5 Ways to Communicate with Your Children About the Dangers of Opioids
The opioid epidemic has become so problematic, the President of the United States has declared it a national health emergency. Although this public outcry and plans for stricter enforcement can help combat this growing issue, you can take matters into your own hands by communicating with your children about the dangers.
Start the Conversation Early
Substance abuse can impact an entire family, including the person with the problem. According to the Nation Institute on Drug Abuse, opioid use seems to be highest among ages 18 to 25. Of the people using, many started as young teens. Although you may think your child is too young to become involved with drugs, you should probably begin the talk as early as preschool. You can broach this carefully when your children are given vitamins. Explain that while these are taken to ensure a healthy immune system, if you take too many, they can prove harmful.
This begins the precarious lesson that medicine can help, but it also comes with risks when taken in the wrong dosages. As your children grow, you can explain the importance of following the doctor’s orders when prescribed medication for pain or sickness. Once your child enters their teenage years, you can discuss drugs and what your teen has been taught about them. They may have also had firsthand communication about drugs with their peers.
Explain Appropriate Treatment Methods for Addressing Pain
In some instances, methods to treat pain may involve prescriptive opioids, especially in cases of cancer, broken bones or other serious conditions. You can discuss with your teen to follow physician’s orders or those on the medication bottle. If the medication is for someone else, they should never take pills not meant for them. Besides being illegal, taking medication meant for others can lead to addiction. If you know someone with a substance abuse problem, you need to get them in an addiction recovery program immediately. Living in a drug and alcohol-free environment is one of many community benefits for sober living. If a family member or loved one has a problem, they may be able to thrive better with their sobriety with a cohesive network of support staff and members who are engaged in the recovery process.
Discuss the Reasons Behind Drug Abuse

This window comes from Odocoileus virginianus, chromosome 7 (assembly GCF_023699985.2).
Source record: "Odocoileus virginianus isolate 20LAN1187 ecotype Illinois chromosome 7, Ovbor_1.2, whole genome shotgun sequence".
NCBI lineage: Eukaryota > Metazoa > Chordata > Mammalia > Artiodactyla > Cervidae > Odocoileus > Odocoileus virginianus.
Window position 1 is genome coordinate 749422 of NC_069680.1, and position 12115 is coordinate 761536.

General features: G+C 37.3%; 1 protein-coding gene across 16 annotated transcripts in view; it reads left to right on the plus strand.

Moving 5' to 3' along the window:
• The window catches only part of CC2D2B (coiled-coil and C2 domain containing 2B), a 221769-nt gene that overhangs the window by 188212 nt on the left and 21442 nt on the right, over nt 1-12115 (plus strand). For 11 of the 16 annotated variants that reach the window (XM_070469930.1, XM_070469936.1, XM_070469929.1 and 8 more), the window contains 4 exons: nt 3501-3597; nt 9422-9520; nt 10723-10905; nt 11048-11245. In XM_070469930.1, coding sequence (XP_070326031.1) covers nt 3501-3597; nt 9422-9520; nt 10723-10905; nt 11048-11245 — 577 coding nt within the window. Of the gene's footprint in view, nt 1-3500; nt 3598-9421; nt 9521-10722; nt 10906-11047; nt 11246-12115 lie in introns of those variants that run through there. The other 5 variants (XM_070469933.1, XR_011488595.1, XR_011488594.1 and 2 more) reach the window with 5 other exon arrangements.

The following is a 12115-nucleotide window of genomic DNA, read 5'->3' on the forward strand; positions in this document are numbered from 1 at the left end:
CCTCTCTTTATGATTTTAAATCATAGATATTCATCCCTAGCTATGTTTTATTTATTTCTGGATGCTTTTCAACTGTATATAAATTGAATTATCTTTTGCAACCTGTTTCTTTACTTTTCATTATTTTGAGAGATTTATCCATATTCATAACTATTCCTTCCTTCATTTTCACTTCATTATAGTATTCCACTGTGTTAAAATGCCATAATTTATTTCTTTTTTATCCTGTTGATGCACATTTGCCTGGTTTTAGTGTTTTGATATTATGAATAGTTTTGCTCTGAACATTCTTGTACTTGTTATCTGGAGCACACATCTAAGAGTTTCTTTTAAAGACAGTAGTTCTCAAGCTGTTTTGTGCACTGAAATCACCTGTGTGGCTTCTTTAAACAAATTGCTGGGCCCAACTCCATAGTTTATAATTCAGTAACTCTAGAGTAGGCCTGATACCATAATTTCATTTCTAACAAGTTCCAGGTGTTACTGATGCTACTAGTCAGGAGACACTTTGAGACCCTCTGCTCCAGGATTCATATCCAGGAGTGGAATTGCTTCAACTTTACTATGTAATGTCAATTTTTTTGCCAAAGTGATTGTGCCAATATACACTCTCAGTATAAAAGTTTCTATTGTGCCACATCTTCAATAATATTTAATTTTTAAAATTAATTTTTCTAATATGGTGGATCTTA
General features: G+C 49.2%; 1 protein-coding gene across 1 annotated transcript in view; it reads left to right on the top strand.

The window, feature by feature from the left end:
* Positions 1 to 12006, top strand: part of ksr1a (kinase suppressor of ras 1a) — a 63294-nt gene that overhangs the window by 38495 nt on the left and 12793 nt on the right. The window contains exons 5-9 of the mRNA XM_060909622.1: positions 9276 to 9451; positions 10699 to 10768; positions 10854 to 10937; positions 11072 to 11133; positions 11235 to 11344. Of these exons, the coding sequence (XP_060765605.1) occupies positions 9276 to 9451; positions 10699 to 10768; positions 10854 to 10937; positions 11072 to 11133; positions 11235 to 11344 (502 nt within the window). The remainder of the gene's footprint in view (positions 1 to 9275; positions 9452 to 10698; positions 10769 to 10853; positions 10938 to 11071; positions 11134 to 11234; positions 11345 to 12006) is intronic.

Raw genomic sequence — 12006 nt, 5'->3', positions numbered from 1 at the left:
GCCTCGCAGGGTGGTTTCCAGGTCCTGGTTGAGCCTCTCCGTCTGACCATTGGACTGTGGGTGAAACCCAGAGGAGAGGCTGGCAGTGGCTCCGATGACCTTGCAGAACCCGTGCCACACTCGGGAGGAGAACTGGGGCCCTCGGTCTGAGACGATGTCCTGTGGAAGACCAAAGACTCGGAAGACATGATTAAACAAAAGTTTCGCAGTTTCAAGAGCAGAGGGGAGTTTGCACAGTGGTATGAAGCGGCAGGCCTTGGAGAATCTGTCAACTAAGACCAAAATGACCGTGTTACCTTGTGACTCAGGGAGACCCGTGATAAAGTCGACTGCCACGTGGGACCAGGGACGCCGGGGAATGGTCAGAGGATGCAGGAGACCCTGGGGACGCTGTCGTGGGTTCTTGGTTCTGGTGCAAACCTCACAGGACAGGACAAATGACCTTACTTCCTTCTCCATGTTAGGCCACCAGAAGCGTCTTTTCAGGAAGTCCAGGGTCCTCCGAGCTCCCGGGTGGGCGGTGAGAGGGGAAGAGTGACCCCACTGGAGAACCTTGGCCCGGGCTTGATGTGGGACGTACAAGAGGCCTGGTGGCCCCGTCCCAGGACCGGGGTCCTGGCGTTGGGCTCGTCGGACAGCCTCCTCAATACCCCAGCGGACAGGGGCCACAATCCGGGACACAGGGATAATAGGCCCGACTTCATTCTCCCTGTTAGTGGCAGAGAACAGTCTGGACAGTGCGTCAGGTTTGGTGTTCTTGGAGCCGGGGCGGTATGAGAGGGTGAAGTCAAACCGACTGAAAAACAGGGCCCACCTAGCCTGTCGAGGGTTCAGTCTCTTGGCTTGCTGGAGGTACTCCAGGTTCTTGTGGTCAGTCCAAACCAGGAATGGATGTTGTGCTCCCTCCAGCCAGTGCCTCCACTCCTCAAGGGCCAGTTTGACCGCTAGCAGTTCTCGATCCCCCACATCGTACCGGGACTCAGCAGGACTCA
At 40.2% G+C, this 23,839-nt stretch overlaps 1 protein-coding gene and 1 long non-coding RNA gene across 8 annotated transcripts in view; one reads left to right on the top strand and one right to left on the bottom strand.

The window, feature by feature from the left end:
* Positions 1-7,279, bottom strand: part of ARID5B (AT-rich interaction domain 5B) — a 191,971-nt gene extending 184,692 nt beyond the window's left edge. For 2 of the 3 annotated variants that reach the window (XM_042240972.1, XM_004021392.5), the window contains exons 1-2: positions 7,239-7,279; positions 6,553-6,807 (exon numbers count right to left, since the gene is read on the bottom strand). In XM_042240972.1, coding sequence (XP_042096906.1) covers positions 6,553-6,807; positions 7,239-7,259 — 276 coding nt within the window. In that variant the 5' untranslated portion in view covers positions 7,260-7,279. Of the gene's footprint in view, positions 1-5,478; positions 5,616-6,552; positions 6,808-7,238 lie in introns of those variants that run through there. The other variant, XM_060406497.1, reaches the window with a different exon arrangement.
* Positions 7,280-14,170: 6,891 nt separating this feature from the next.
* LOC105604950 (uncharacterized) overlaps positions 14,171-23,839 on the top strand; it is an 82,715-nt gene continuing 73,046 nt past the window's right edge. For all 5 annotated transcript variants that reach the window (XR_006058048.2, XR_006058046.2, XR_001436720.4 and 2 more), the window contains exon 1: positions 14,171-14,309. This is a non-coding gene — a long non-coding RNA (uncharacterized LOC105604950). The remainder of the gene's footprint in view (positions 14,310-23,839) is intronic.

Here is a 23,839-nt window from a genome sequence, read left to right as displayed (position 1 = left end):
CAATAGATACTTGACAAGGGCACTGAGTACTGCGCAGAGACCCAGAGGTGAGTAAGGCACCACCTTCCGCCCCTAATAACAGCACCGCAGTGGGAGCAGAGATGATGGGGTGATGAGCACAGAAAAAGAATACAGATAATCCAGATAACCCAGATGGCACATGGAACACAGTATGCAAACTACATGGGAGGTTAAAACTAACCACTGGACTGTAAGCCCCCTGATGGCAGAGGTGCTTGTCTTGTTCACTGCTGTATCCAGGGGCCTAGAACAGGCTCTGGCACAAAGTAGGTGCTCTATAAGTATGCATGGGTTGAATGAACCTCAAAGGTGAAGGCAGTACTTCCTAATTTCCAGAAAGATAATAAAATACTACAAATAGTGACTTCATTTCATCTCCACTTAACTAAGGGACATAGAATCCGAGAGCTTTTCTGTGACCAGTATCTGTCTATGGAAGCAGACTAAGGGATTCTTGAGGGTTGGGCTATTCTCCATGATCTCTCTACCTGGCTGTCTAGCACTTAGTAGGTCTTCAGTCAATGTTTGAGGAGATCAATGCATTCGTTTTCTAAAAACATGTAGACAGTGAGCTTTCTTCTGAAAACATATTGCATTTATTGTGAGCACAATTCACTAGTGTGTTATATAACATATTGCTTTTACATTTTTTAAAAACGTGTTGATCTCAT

You may want to sugar coat your conversation to protect your teens from the brutalities that can enfold in the world today. But downplaying drug abuse may make it seem not quite so serious. Substance abuse is dangerous, and you need to be open with the reasons behind the use of drugs. Explain that although they can give you a good high, that feeling is going to eventually come to a crashing end. No amount of not fitting in with a popular group or anxiety caused by excessive homework will prove beneficial when they take drugs. Because opioids can lower a person’s inhibitions, they may lose control of a situation. Speaking about both the pleasant and dangerous side effects gives your teen a true reality check.
Keep the Doors of Communication Open
There’s going to be a number of instances where your teen is going to be introduced to new situations during their adolescence. Although you may not want to hear what they’re being exposed to, it’s important that you keep the doors of communication open.
Your child is going to need a place where they can feel comfortable discussing sex, drugs and disputes with friends. While you may be uncomfortable at times, it’s best that they come to you for sound advice. Instead of offering one word answers, ask them questions, especially about their feelings over a particular situation.
Share the Serious Consequences
There are consequences to substance abuse, and you need to share them with your teen. You can start by laying down household rules if they ever experiment with opioids. This could include the loss of phone and driving privileges. You can also discuss the serious ramifications such as fines, jail or injuring innocent victims. For teens with opioid addiction, they may not be able to get into college and have to enter a substance abuse program to kick the habit. For others opioid abuse can prove fatal.
As a parent, you may think that your teen won’t abuse opioids. But with the problem facing epidemic proportions, you don’t want to take any chances. Educating your teen about the risks and consequences can open their eyes to the problem and make the drug all the more unappealing to them.